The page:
It's time for e-mail marketers to shape up. At least that seems to be the message suggested by a new round of research measuring click-through rates.
It' s time for e-mail marketers to shape up.
That seems to be the message suggested by a new round of research measuring click-through rates. E-mail lists, which once looked like a cheap silver bullet for marketers and publishers, are proving to be less effective than once thought. But that doesn' t mean the strategy should be abandoned. " There' s no question e-mail marketing can work if companies were to use it judiciously, to wait until a really good offer came along," said Wharton marketing professor Peter Fader. " They' re just way overusing it, and in the process killing it as a media form."
The [Third] Party' s Over At first glance, the latest numbers from New York research firm eMarketer look bleak. Click-through rates on opt-in e-mail lists plummeted from 3.2% in 2001 to 1.8% in 2002, according to senior analyst David Hallerman.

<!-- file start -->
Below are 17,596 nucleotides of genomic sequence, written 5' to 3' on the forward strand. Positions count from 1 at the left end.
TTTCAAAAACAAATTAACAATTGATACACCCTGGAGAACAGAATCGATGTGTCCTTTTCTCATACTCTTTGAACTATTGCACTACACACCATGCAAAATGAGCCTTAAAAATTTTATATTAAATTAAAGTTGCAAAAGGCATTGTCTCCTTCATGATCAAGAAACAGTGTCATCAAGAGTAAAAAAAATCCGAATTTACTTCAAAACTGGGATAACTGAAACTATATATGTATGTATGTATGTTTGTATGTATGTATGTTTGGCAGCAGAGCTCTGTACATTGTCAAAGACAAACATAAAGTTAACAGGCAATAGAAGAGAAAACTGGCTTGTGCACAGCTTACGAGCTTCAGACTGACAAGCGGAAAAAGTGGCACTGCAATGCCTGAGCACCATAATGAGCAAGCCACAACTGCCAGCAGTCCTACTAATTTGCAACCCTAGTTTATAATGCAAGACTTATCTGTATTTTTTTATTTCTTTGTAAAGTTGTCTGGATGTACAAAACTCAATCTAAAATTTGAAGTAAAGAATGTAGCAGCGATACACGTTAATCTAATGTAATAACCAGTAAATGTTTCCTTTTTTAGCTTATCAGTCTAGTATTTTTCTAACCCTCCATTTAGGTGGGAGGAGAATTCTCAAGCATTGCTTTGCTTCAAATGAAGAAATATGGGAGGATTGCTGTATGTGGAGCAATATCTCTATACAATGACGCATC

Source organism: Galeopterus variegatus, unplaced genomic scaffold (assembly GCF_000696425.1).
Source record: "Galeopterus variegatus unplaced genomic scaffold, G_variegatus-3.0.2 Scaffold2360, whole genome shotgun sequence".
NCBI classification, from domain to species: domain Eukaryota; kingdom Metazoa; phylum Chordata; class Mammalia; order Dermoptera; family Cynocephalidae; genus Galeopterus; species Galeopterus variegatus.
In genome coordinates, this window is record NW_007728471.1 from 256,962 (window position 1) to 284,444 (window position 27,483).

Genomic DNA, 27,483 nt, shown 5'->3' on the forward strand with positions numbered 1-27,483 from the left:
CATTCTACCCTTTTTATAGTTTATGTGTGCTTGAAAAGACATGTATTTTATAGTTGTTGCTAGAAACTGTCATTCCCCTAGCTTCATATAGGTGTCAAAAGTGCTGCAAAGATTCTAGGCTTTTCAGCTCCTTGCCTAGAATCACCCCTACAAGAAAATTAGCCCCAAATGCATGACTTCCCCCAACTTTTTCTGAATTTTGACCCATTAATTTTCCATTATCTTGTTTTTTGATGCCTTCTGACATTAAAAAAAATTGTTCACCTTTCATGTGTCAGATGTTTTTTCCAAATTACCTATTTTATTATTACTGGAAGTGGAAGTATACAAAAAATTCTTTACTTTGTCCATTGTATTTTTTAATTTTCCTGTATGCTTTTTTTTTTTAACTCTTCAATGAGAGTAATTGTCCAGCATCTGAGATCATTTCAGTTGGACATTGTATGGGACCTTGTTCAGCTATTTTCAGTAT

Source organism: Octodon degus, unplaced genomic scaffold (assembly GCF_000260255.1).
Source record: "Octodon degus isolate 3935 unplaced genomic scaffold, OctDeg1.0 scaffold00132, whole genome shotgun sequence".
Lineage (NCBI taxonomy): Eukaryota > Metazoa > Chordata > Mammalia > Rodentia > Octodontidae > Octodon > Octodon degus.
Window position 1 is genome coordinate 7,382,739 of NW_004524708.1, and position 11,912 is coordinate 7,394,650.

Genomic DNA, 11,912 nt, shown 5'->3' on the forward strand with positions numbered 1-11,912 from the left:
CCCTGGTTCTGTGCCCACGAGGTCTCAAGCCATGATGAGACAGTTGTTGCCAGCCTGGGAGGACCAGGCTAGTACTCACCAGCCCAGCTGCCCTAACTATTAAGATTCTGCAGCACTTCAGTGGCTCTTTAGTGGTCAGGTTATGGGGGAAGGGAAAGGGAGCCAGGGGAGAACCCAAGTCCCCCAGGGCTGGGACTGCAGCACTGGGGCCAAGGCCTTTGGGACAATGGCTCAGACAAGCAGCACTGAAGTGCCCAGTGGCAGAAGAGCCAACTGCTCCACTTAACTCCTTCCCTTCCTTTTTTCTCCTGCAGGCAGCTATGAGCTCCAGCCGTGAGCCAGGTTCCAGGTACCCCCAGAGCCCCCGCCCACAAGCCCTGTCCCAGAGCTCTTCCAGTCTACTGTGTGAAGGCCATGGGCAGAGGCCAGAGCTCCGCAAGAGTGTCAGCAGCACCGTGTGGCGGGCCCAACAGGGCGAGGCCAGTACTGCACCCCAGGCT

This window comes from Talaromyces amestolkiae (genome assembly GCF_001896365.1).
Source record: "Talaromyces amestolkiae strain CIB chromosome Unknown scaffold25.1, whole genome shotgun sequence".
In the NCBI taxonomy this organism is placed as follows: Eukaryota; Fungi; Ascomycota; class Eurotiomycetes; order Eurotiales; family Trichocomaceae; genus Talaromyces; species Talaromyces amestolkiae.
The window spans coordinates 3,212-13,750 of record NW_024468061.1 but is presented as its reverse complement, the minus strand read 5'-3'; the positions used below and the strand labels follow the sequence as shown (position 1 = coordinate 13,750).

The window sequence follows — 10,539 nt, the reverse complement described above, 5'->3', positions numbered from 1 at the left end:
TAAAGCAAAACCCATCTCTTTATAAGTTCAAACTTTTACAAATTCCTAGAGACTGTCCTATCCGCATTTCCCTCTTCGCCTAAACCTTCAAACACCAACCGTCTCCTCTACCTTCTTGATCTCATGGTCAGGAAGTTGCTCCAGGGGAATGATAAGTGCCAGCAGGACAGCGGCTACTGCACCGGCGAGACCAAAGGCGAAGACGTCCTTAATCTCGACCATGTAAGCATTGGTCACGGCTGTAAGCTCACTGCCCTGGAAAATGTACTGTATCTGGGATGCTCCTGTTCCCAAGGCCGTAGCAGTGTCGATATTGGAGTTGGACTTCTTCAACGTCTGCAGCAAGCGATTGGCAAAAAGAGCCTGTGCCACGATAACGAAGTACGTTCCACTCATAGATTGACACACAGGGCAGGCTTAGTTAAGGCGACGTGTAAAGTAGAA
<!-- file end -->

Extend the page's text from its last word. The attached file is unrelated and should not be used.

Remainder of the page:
But similar research from marketing firm DoubleClick, vouched for by Hallerman, tells a different story. According to DoubleClick, click-throughs on marketers' email lists were a respectable 8.03% in Q1 2002 - down from 9.73% in Q1 2001, but up from 6.75% in Q4 2001.
The difference is in the definitions. There are four kinds of e-mail marketing. Unsolicited commercial e-mail is spam, the scummy stuff that respectable marketers say is damning their industry. Opt-out is almost as bad. While approved by the Direct Marketing Association, opt-out lists show up as spam and put the onus on consumers to, somehow, get off mailing lists. Neither of these marketing methods are measured by eMarketer and DoubleClick.
First-party opt-in is the e-mail that consumers are most comfortable with and that marketers find most fruitful. These are mailings that consumers consciously sign up for, from a site they were visiting anyway, and they are the source of DoubleClick' s strong numbers.